Oncology Research Program

Highlights of the NCCN Oncology Research Program

The NCCN Oncology Research Program (ORP) strives to improve the quality of life for patients and reduce cancer-related deaths by advancing cancer therapies through research. Since the program’s establishment in 1999, the NCCN ORP has brought millions of dollars in research grants to investigators at NCCN Member Institutions. Research grants are provided to NCCN through collaborations with pharmaceutical and biotechnology companies; these grants are in turn used to support scientifically meritorious cancer research efforts.

NCCN ORP studies typically explore new avenues of clinical investigation and seek answers to important cancer-related questions. All studies are approved and funded through a scientific peer-review process and are overseen by the ORP.

NCCN-sponsored studies funded through the grant mechanism are highlighted below.

A Phase 2 Trial of Adjuvant Dabrafenib (GSK2118436) in Patients With Surgically Resected AJCC Stage IIIC Melanoma Characterized by a BRAFV600E/K Mutation

Principal Investigator: Paul Chapman, MD

Condition: Melanoma

Institution: Memorial Sloan-Kettering Cancer Center

Inhibition of BRAFV600E kinase has emerged as an effective therapeutic strategy for patients with metastatic melanoma harboring a BRAFV600E mutation. It is reasonable to speculate that BRAFV600E kinase inhibitors will benefit molecularly selected patients with melanoma at earlier stages of the disease. Patients with stage IIIC melanoma are at an extremely high risk for disease recurrence and death despite definitive surgical resection. In this single-center phase II trial, patients with surgically resected stage IIIC melanoma characterized by a BRAFV600E or BRAFV600K mutation will be treated with 4 cycles of adjuvant dabrafenib and monitored clinically and radiographically for disease recurrence for 24 months.

Primary Objective:

  • Determine the relapse-free survival (RFS) at 24 months for patients with stage IIIC melanoma harboring a BRAFV600E/K mutation who are treated with definitive surgical resection followed by 4 cycles of adjuvant dabrafenib administration.

Secondary Objective:

  • Determine overall survival.

Exploratory Objectives:

  • Characterize the genetic heterogeneity of BRAF-mutated melanomas and explore mechanisms of intrinsic and acquired resistance to dabrafenib.

  • Evaluate the ability of circulating tumor-derived exosomes to predict melanoma recurrence.

Contacts: Paul Chapman, MD • 646-888-4162

Jedd Wolchok, MD, PhD • 646-888-2395

ClinicalTrials.gov Identifier: NCT01682213

A Phase I Trial of Vorinostat Concurrent With Stereotactic Radiotherapy in Treatment of Brain Metastases From Non–Small Cell Lung Cancer

Principal Investigator: Griffith Harsh, MD

Conditions: Brain metastases; non–small cell lung cancer

Institution: Stanford Cancer Institute, and Moffitt Cancer Center

Vorinostat is an oral histone deacetylase inhibitor with anticancer activity in several different cancers. Given the potentially debilitating negative effects and the lack of survival benefit of whole brain irradiation for treatment of brain metastases, there is a growing movement toward using stereotactic radiosurgery (SRS) alone for patients with a limited number of brain metastases. The hypothesis behind this study is that vorinostat, given concurrently with SRS, will improve local tumor control and decrease distant brain failure. The purpose of this study is to determine the maximum tolerated dose (MTD) of vorinostat given concurrently with SRS to treat non–small cell lung cancer brain metastases in patients with 1 to 4 lesions.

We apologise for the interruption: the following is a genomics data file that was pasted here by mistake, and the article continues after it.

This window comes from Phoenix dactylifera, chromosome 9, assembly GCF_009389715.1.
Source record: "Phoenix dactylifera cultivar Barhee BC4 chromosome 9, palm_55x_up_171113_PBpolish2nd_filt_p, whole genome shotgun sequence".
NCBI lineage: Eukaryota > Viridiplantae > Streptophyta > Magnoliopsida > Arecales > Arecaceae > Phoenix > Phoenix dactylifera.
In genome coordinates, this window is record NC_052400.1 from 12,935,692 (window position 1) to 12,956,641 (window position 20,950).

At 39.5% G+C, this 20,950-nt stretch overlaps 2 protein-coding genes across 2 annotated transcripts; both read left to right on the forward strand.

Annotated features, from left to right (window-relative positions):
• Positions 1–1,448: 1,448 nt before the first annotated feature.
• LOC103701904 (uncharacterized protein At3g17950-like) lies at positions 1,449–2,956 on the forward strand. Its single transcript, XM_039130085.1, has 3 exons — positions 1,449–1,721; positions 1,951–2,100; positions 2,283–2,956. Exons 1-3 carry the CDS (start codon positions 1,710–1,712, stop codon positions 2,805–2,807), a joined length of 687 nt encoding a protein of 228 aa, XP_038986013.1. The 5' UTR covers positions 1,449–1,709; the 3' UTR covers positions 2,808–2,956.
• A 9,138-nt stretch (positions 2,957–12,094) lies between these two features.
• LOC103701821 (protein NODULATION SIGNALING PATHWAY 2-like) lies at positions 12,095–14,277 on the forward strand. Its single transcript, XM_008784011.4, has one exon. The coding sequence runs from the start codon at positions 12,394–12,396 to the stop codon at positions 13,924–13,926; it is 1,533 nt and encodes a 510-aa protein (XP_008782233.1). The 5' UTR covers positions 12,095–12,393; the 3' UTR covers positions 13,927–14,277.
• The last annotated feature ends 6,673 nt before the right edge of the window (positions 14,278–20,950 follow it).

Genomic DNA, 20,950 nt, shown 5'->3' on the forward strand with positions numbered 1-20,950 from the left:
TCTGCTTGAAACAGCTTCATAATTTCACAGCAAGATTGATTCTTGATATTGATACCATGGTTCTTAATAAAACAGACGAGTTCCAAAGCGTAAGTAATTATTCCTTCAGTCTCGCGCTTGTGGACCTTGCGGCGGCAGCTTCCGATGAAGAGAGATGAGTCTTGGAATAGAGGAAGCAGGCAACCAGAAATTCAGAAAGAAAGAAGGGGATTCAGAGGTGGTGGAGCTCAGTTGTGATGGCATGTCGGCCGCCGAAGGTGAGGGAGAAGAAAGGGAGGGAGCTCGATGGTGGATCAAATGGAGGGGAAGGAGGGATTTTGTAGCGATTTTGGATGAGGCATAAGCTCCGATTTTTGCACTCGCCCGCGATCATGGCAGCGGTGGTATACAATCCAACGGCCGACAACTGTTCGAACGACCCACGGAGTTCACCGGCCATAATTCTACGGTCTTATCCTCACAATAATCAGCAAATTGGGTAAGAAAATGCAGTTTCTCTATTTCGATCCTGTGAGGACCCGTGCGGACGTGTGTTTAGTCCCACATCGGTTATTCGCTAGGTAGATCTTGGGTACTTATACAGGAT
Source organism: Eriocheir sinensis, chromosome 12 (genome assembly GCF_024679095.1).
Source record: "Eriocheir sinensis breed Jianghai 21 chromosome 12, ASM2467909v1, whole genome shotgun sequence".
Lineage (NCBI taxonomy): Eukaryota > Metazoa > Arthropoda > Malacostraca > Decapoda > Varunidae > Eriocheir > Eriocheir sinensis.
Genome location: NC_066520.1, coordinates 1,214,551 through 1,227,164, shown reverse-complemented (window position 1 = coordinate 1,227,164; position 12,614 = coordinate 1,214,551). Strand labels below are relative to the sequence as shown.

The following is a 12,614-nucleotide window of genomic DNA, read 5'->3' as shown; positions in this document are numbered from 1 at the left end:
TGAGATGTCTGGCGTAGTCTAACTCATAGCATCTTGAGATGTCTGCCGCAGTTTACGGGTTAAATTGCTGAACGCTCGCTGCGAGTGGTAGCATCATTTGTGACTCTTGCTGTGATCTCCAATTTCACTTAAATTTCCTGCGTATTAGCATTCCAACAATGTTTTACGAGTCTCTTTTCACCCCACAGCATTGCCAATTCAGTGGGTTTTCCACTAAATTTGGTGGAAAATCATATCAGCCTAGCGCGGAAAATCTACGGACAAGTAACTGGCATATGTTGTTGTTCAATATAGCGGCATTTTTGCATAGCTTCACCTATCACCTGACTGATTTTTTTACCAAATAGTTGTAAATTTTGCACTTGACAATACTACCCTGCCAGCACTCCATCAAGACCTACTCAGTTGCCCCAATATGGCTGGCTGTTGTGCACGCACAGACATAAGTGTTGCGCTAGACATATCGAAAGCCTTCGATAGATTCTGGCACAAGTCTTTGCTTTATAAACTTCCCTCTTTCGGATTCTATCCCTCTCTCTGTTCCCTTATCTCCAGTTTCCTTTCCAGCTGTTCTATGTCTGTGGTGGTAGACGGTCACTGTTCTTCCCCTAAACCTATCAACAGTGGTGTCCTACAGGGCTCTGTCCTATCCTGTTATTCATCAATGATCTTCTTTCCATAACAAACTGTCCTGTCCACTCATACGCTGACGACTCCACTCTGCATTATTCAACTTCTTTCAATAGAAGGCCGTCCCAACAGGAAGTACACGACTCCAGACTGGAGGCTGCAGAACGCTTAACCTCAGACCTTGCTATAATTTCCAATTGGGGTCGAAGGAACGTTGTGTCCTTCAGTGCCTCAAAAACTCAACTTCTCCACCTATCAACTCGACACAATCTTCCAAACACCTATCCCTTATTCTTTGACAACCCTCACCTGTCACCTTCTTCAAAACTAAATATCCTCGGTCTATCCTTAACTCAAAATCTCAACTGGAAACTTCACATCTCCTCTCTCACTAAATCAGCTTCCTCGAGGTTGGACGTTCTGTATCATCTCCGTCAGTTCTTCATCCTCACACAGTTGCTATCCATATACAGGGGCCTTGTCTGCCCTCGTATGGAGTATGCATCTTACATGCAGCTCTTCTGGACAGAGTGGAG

Primary Objective Phase I:

  • Determine the MTD of vorinostat given concurrently with SRS to treat brain metastases in patients with 1 to 4 lesions.

Primary Objective Expanded Phase I:

  • Confirm safety of the MTD.

  • Determine the local control rate.

  • Determine the distant intracranial control rate.

Secondary Objectives:

  • Determine the short-term (<30 days posttreatment) and long-term (>30 days posttreatment) adverse effects.

  • Determine the overall survival rate.

Contacts: Maria Coburn • 650-736-9551 • mcoburn@stanford.edu

Melissa Joiner, RN, CRC • 813-745-1896 • melissa.joiner@moffitt.org

ClinicalTrials.gov Identifier: NCT00946673

The goal of the Highlights of the NCCN Oncology Research Program (ORP) is to provide readers with more information on the ORP, including studies currently accruing patients.

For more information on specific trials, including patient selection criteria, please use the contact information listed with each study.

For more information on the NCCN ORP, including a complete detailing of the clinical studies currently underway at NCCN Member Institutions, please access the NCCN ORP pages at NCCN.org/clinical_trials/clinicians.asp.

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